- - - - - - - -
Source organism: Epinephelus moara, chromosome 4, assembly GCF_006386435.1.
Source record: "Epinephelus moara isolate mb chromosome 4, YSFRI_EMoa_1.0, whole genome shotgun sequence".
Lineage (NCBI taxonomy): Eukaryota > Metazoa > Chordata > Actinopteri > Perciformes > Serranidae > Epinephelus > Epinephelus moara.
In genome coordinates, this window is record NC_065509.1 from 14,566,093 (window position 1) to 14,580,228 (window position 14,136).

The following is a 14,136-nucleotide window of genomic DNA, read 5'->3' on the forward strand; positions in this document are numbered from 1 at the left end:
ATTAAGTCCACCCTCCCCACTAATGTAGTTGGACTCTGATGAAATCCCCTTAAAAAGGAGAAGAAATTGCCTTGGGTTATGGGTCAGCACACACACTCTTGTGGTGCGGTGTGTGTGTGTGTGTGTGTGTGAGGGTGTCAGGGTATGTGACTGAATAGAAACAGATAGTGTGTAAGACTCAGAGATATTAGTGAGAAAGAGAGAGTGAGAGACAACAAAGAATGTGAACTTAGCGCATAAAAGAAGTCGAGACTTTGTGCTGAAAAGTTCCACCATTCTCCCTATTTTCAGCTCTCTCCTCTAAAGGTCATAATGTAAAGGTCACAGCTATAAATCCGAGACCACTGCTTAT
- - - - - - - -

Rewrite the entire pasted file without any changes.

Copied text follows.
Source organism: Epinephelus moara, chromosome 4, assembly GCF_006386435.1.
Source record: "Epinephelus moara isolate mb chromosome 4, YSFRI_EMoa_1.0, whole genome shotgun sequence".
Lineage (NCBI taxonomy): Eukaryota > Metazoa > Chordata > Actinopteri > Perciformes > Serranidae > Epinephelus > Epinephelus moara.
In genome coordinates, this window is record NC_065509.1 from 14,566,093 (window position 1) to 14,580,228 (window position 14,136).

The following is a 14,136-nucleotide window of genomic DNA, read 5'->3' on the forward strand; positions in this document are numbered from 1 at the left end:
ATTAAGTCCACCCTCCCCACTAATGTAGTTGGACTCTGATGAAATCCCCTTAAAAAGGAGAAGAAATTGCCTTGGGTTATGGGTCAGCACACACACTCTTGTGGTGCGGTGTGTGTGTGTGTGTGTGTGTGAGGGTGTCAGGGTATGTGACTGAATAGAAACAGATAGTGTGTAAGACTCAGAGATATTAGTGAGAAAGAGAGAGTGAGAGACAACAAAGAATGTGAACTTAGCGCATAAAAGAAGTCGAGACTTTGTGCTGAAAAGTTCCACCATTCTCCCTATTTTCAGCTCTCTCCTCTAAAGGTCATAATGTAAAGGTCACAGCTATAAATCCGAGACCACTGCTTAT